Three Sorts of Serpents a sonnet by Michael Drayton

My students love this sonnet, and they can’t believe it was written so long ago.
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Three Sorts of Serpents Do Resemble Thee
Michael Drayton (1563-1631)

Three sorts of serpents do resemble thee:
That dangerous eye-killing cockatrice,
The enchanting siren, which doth so entice,
The weeping crocodile—these vile pernicious three.

The basilisk his nature takes from thee,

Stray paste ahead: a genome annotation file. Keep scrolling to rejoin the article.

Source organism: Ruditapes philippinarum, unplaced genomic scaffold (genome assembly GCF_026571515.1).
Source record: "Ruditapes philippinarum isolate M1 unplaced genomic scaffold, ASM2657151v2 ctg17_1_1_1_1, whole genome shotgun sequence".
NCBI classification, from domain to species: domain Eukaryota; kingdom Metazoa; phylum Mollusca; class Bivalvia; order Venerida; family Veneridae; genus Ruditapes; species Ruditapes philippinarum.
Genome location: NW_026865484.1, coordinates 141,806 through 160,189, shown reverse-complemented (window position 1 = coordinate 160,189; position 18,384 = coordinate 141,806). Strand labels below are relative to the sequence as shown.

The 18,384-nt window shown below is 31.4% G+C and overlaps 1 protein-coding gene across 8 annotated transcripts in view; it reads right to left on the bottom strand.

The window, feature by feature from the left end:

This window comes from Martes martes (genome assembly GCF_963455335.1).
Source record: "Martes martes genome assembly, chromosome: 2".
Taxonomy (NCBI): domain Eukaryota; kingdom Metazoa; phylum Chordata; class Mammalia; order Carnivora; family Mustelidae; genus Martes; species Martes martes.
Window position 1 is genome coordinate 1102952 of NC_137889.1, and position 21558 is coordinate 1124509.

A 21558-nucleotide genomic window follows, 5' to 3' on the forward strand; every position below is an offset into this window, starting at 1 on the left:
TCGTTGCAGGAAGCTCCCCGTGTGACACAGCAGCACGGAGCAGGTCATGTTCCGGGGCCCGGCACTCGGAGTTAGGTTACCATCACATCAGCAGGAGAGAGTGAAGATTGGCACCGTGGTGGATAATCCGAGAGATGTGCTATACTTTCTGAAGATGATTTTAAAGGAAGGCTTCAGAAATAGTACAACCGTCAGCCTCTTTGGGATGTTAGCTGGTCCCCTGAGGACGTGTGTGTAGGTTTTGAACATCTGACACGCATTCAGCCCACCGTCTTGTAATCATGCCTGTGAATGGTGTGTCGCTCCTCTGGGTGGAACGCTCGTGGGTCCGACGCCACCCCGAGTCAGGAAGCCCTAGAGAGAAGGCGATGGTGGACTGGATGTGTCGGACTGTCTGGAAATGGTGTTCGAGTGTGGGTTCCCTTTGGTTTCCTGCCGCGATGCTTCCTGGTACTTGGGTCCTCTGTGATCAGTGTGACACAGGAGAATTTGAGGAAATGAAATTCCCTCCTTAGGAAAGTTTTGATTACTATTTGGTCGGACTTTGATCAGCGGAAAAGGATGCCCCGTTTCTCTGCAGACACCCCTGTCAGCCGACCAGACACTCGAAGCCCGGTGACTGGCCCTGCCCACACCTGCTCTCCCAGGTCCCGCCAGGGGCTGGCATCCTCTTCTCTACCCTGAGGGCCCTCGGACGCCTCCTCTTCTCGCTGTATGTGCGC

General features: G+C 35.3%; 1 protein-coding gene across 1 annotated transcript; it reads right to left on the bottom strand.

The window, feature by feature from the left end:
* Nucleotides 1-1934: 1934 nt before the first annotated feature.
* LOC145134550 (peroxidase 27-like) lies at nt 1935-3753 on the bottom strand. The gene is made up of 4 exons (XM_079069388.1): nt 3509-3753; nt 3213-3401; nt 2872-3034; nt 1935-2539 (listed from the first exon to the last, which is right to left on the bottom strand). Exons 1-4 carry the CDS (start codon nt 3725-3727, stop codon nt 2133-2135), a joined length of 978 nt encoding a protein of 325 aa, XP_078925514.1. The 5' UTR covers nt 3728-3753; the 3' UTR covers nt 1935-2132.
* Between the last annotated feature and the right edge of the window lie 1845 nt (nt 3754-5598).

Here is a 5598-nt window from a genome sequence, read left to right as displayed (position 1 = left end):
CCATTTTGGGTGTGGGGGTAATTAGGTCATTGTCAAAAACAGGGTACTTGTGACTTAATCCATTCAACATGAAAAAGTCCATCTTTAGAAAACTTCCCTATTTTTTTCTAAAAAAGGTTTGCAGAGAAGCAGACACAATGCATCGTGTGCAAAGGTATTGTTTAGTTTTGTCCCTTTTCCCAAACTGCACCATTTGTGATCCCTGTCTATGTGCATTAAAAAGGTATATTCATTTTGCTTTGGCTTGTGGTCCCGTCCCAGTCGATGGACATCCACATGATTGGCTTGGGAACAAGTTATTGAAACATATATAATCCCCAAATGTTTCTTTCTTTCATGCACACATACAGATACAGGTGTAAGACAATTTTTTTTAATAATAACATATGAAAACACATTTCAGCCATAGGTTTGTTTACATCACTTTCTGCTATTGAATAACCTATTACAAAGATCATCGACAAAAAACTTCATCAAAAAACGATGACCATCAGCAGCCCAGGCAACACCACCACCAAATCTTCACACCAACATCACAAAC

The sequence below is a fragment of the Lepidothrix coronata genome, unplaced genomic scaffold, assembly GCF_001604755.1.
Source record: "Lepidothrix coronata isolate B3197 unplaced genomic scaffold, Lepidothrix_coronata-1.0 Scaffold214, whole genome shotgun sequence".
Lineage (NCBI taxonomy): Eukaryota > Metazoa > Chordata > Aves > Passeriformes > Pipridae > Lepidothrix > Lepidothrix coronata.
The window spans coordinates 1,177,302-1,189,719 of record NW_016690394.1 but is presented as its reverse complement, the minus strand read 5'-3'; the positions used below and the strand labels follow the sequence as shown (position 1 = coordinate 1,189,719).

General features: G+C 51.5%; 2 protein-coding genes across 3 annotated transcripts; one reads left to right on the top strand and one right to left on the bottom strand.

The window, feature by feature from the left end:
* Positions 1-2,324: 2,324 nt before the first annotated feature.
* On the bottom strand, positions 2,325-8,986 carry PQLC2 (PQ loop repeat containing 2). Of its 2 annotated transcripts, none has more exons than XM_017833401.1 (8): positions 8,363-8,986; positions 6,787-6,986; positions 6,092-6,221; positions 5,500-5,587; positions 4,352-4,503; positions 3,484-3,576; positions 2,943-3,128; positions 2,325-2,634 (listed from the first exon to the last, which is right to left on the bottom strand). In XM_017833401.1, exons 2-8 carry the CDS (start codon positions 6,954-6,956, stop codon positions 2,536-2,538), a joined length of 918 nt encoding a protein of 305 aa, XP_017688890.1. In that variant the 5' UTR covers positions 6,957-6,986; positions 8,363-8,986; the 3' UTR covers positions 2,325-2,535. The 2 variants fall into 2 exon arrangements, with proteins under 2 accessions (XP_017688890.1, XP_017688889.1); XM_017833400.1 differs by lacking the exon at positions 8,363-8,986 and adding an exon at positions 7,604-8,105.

Who for my life in secret wait dost lie,
And to my heart sendst poison from thine eye:
Thus do I feel the pain, the cause, yet cannot see.

Fair-maid no more, but Mer-maid be thy name,
Who with thy sweet alluring harmony
Hast played the thief, and stolen my heart from me,
And like a tyrant makst my grief thy game:

Thou crocodile, who when thou hast me slain,
Lamentst my death, with tears of thy disdain.

Image result for cocatrice

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Three Sorts of Serpents a sonnet by Michael Drayton

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